Another thing: you have to take game design seriously, or not at all. Once you start planning your game (which will be covered next article) you'll need to live inside of your game. You'll need to visualize your world. You'll need to know your characters better than you know yourself. You'll need to know what they would do in different situations, you'll need to know how they walk, talk, and eat. The more vivid your mind's image of your game, the more vivid your game will appear in the minds of people who play the game, and the more fun it will be to actually create the game. You'll need to be able to spend time just imagining your game's characters interacting with each other... while in bed getting ready to sleep, while taking a shower, while riding the bus to school, whenever possible. Your game has to be real to you. There should be only a vague detachment or boundary between the game and yourself, you shouldn't be able to say "Oh, that's just my game, something I'm making for fun, it's unimporant," as if fun or creation is unimportant.

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Implications of the Third Consideration: How Can You Get Better?

You can either make your game from your current talent, or intentionally improve your talent as you go along. I suggest the latter, because none of us has yet reached our best. Most of us start out wanting to make a game without the ability required.

Also, after you have expended what talent you have, what then? A lot of games are extremely good, but then their sequels don't match up... that is because they expended all of their talent on their first game, and didn't bother to work harder on their later games. The later games would only have small improvements, and somehow not feel as good as the first one. This also applies to books, movies, and so on. The idea of the sequel not feeling as good as the original, in any art form, is due to the author's inability to make each project better than the last.

How exactly do you go about increasing your talent? For the most part, it is natural. People learn things naturally. It's just what we do. You didn't intentionally plan, when you were five years old, to become more mature and more complex by age ten. It just happened. And for the most part, that is all that is required. As you experience new things, you learn new things. You couldn't write a book at age five simply because you didn't have the experience necessary to do so. You might not have ever read a book before. Writing a book would have been difficult. Writing a good book would have been impossible. Now, it is more possible.

What determined how much more possible it is? Why do some 10-year-olds write stories and some don't? Why are some people more creative than others? That's very hard to answer, and even harder to answer correctly. I'm not going to try to answer it in this article. The best I can give you are some general observations.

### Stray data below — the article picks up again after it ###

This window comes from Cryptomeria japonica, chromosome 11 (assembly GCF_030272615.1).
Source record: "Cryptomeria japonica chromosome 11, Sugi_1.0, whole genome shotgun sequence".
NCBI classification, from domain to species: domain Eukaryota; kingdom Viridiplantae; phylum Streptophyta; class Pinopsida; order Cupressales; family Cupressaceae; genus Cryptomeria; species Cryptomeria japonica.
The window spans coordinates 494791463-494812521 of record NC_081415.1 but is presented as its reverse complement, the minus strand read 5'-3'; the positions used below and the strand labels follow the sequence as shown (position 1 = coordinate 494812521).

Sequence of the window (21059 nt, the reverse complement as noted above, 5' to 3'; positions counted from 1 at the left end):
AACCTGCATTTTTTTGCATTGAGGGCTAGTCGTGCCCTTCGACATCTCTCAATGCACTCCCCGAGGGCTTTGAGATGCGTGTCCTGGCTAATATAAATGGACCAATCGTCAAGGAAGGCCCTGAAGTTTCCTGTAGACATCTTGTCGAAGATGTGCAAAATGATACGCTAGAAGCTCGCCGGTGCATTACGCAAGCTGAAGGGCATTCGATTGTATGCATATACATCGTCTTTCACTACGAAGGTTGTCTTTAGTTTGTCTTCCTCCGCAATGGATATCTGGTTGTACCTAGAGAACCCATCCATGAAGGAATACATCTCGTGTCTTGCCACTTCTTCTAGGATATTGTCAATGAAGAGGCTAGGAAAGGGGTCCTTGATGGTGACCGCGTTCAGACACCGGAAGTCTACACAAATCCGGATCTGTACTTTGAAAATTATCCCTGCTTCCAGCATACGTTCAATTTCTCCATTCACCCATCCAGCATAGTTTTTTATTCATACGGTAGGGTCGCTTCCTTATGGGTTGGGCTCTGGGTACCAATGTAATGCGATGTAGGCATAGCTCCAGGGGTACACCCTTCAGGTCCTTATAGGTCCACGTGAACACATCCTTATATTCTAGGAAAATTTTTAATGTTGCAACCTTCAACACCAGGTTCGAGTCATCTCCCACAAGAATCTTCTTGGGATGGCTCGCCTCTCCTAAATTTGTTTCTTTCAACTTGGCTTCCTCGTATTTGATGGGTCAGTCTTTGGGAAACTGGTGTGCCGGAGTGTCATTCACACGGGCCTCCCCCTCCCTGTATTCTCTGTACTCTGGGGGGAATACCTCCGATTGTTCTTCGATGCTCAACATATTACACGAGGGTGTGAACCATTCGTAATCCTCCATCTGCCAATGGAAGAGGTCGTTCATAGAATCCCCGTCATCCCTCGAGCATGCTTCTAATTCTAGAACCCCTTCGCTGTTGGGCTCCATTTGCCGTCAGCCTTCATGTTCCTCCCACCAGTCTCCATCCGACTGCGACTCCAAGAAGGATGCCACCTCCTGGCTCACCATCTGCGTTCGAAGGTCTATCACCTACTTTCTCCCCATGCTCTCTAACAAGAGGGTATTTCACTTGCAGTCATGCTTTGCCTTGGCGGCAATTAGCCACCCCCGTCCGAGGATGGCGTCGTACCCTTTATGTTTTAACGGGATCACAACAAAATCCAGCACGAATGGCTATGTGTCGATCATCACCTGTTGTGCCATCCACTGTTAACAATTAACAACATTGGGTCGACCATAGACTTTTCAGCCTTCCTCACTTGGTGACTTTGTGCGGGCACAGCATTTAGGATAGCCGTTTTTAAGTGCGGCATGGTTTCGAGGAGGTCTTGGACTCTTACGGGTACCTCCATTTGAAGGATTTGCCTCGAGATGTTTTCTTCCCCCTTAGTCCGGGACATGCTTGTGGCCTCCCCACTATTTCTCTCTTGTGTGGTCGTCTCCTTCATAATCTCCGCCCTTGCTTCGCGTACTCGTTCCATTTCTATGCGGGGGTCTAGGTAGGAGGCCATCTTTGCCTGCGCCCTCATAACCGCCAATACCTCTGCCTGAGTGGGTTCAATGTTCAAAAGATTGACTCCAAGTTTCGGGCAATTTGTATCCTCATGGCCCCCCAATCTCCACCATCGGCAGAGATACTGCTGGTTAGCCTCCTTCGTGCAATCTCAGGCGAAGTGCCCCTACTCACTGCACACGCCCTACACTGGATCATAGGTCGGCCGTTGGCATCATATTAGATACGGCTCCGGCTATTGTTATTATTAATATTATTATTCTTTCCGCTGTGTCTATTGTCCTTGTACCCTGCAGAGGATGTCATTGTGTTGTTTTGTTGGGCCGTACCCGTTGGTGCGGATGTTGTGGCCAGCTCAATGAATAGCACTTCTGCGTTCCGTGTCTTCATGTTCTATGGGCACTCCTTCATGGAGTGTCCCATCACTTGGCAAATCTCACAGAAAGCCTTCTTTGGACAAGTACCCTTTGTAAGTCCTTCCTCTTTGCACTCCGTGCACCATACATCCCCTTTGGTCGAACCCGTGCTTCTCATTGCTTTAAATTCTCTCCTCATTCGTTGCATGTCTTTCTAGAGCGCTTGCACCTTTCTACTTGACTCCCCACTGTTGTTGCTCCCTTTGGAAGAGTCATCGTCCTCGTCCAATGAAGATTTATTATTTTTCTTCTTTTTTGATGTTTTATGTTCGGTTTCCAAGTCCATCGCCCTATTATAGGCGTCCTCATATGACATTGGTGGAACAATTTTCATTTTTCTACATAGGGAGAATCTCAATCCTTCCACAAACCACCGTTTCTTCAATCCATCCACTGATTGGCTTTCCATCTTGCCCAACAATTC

It is not related to education. At one time, it was thought that if everyone were educated enough, we could all be Einsteins. But we instead see that education can be a tool for evil, a tool for conformity, just as easily as it can be a tool for good. It is not related to high academic intelligence. It is not related to studying and self-discipline. In fact, if you are one of those people who learns everything school teaches, and nothing else, then game creation probably isn't for you. Of course, if you felt that the knowledges taught in school are more valuable than the knowledges contained elsewhere, you probably wouldn't be reading this.

One thing uncharacteristic of creative story people is dogmatism: believing in something with absolute faith. Being so static in something that they insist that everyone else agree with them, including their future self. Not being able to consider other points of view and the inability to consider, construct, and hypothesize other points of view is a large part of being unable to imagine an interesting story. How can someone create a drama, which is at its heart the conflict between different ways of seeing the world (and the actions those ways of seeing confer) if they themselves can't see the world from more than one point of view? You may be able to make a good gameplay game without this ability, but you won't be able to make a good story-game.

Another thing characteristic of creative people is the ability to form an integrated conceptual worldivew. Most people spend most of their time chicken-talking. Saying things that millions of other people are saying and have said before. Word for word. There is no conception here, it's about repetition of concretes. Stock phrases and cliche are not what creation is about. The larger point is that creative people don't think in dichotomies. Instead of thinking 'is he or isn't he a good person?', or 'is there or isn't there a god', the creative person would ask 'can I be good and bad simultaneously?', or 'if I were a god, what would I do?' Thinking in concretes and dichotomies, where the world is simple, does not lend toward game design, except in the case of historical simulations, or simulations in general. It helps to be a concrete thinker if you are designing a flight simulator which will use only historical planes and use only known laws of aerodynamics, for example. But if you are writing a game about flying with a story, and designing new types of aircraft and new laws of aerodynamics, concrete thinking is a hindrance.